The Reluctant Writer: Something Else to do When I Should Be Writing

October 30, 2009

Dracula — revamping is always good

I went to see Columbia City Ballet’s new and improved Dracula last night — actually, the whole family came along.  It’s always fun to ooh and ahh at the parts that Annie and Bonnie used to dance when they were members of William’s and Mariclare’s flock.  Annie got to blow bubbles, while Bonnie’s job was to scamper around the stage — the casting was perfect, and it was a long time ago.

A lot of people have asked me what I thought about the additions and omissions this production includes, and I have to say, my feelings are mixed. (Personally, I’d rather see fewer people on the stage as long as those dancers have excellent skills, than an abundance of dancers on the stage, some of whom don’t measure up to the better dancers. But CCB has always brought a big show and a full stage — this production of Dracula is consistent with that culture.)

But, there are parts from the old Dracula that I miss — I’ve always thought that William makes for the best Dracula, with Robert Michalski coming in a close second; and parts that I’m glad to see gone — blood spurting into the first few rows like gushers of Gallagher’s watermelon juice a few years back, was a bit over the top even for CCB.

There are additions to the new Dracula that I love — kudos on the new costumes and the extended Undead dance in Act III; and other add-ons, like the lengthy Act I seduction scene, that I hope will be edited after a few runs before a live audience.

And I think many people will feel the same way, but probably about different things.  We get attached to tunes and costumes and sequences just as we can also get annoyed by them.  It’s called taste and it varies from person to person — something important to remember when you’re reading reviews.  (Two or more expert critics can see the same show in diametrically different ways.  Don’t get me started on what happens when non-experts offer official reviews.)

So while my feelings may be mixed on the results of the new and improved part of Dracula this year, my sense of satisfaction and optimism that the scene has been shaken up a bit, is fully formed.  I love it that CCB has the audacity to tinker with what was a proven and effective formula for them.  To me, this demonstrates a willingness to grow and evolve, rather than stay stagnant with the tried and true.  It’s been almost fifteen years since my little girls were blowing bubbles and skipping around the stage.  They’ve changed a lot since then — it would be sad to think that nothing else had.

Since my role is not to critique, I will not labor on what I didn’t like.  My role is to support, so here’s my shout out for my favorite parts of the show.  Top of the list — Regina Willoughby and Jose Serrano are consistently good dancers with strong technique who always bring their A games — Katie Smoak has the energy of a tiny yip-yip dog and she brings it to the stage — Katie Massey, who danced the role of Victoria, looked like a seasoned performer & I was surprised to find that she is just in CCBII —  Barry Sparks rocks on lighting, as usual — and Thomas Semanski’s score is still bouncing around in my head and will be until Tchaikovsky sets in — which will be sooner than any of us think.

So, Happy Halloween, Everybody.  Go see Dracula at the Koger Center tonight or tomorrow at 7:30 — and let me know what you think.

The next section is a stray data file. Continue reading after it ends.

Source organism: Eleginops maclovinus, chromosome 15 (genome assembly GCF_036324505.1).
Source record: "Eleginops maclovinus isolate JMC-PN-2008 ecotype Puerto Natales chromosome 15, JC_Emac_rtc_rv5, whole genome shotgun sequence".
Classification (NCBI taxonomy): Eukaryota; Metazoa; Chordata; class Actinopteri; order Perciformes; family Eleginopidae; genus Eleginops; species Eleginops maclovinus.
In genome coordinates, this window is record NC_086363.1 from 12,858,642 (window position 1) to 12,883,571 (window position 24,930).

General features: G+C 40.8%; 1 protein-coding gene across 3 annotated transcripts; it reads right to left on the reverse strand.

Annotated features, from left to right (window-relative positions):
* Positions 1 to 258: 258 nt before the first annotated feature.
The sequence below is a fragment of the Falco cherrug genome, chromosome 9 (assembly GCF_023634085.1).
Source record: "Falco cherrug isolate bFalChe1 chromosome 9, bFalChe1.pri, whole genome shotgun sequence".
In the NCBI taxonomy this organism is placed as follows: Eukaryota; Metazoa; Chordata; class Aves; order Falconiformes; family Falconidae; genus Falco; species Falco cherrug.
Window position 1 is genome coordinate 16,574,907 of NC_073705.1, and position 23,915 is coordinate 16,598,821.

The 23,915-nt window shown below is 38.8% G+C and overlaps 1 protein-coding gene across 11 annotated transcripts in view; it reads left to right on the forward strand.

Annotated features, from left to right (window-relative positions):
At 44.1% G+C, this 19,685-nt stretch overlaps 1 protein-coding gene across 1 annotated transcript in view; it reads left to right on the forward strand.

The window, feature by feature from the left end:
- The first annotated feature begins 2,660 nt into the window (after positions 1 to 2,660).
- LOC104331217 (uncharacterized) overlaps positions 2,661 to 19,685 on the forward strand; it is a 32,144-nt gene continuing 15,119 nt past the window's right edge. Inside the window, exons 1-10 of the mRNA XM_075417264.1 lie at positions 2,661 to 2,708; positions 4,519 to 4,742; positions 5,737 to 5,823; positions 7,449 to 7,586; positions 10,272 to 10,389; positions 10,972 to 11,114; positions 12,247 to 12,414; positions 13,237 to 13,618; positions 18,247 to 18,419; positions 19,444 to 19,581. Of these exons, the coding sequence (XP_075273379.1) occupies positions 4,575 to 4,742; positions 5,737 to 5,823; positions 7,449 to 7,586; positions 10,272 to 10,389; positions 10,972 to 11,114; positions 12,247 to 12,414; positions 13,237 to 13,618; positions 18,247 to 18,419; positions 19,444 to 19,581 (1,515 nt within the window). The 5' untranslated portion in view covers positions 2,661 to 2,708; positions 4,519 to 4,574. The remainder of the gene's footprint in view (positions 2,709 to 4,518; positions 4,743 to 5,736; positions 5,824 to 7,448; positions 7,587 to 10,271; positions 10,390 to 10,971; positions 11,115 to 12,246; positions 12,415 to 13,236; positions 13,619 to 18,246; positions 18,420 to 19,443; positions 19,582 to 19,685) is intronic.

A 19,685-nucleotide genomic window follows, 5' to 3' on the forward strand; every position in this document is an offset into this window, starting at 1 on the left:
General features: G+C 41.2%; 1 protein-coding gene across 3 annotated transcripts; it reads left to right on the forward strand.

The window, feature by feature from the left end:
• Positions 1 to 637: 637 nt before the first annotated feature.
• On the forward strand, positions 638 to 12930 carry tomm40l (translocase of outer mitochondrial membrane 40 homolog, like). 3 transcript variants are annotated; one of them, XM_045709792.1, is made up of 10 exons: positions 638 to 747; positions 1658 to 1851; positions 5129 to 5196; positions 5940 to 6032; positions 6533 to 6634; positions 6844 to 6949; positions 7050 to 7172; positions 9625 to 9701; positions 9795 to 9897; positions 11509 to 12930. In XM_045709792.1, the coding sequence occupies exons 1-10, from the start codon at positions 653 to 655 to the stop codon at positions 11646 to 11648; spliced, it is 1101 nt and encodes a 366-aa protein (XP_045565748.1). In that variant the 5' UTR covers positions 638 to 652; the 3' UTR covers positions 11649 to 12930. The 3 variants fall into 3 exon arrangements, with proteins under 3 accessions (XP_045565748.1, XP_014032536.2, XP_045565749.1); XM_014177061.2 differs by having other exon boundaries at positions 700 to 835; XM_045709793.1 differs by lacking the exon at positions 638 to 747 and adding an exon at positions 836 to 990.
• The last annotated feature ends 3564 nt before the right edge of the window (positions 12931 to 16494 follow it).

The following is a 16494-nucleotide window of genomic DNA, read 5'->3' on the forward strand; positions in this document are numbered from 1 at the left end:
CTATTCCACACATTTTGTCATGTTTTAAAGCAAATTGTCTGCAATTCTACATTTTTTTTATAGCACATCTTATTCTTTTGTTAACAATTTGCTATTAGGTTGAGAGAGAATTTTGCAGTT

PS — Someone really should consider doing a Dragula production next year — wouldn’t it make an excellent fund raiser?

 

 

 

October 27, 2009

Dance in Columbia a la’ Stir Magazine

If you haven’t had a chance to read my Art Scene column in the latest issue of  Stir Magazine, you can pick up a copy of the swanky-looking publication at some of the finest spots in town, (I got mine from Mr. Friendly’s), or you can take a look at the whole cyber spread by clicking this –>www.stircolumbia.com and turning to pages 8 – 9, or you can read my piece only below.

I tried to at least give a nod to everything going on dance-wise in the city, but I may have missed something, and I hope you’ll let me know if I did.  I’d also like to hear what you think about my argument for multiple dance companies in Cola town.  Do you think that a multiplicity of dance companies in one city raises the barre (pun intended), or does it dilute the audience and funds? Chime in — it’s a debate worth having.

Now for Something a Little Different

Everyone who loves the arts has something they love the most; a medium that most satisfies their inner cravings for meaning and soul-baring expression.  For one woman it may be the theatre, and the houselights don’t go down at TRUSTUS without her feet beneath the seat of one of the cozy chairs Kay and Jim Thigpen keep warm down on Lady Street.  The next guy may be all about music:  he thinks Charles Wadsworth is Jesus and can hum the cello suites in his sleep.  For someone else it may be the visual arts with the sun rising in Mana Hewitt’s metalworks and setting in David Yaghjian’s oils.  I’m like most art geeks in that I love it all – my favorite time is opening night and I’d seriously consider voting Morihiko in as mayor if he’d run.  But the thing that does it for me most is dance.

And that means I live in the right place.

As a city, Columbia has more than her share of dance entertainment opportunities, and unlike some folks who argue that one dance company to a town is enough, I heartily disagree.  Just as no two dancers are the same, neither are any two companies.  Each brings something different to the stage.  From the sultry undulations of Unbound to the rhythmic punctuations of Terrence Henderson’s Leo Award winning Vibrations; from Martha Brim’s mature and modern Power Company, to the scarily cute kids from Dale Lam’s Columbia City Jazz; from Dancewordz Ballet that combines movement with poetry, to Wideman/Davis that is poetry in and of itself; from CMFA’s Carolina Ballet, which has been around forever, to USC’s Dance Company which has come into its own; and from William to Radenko – there I said it – they all have something unique to offer.  And the benefactor of this wealth of diversity, this embarrassment of riches, is the Columbia, South Carolina dance audience.  We never have a reason for being bored.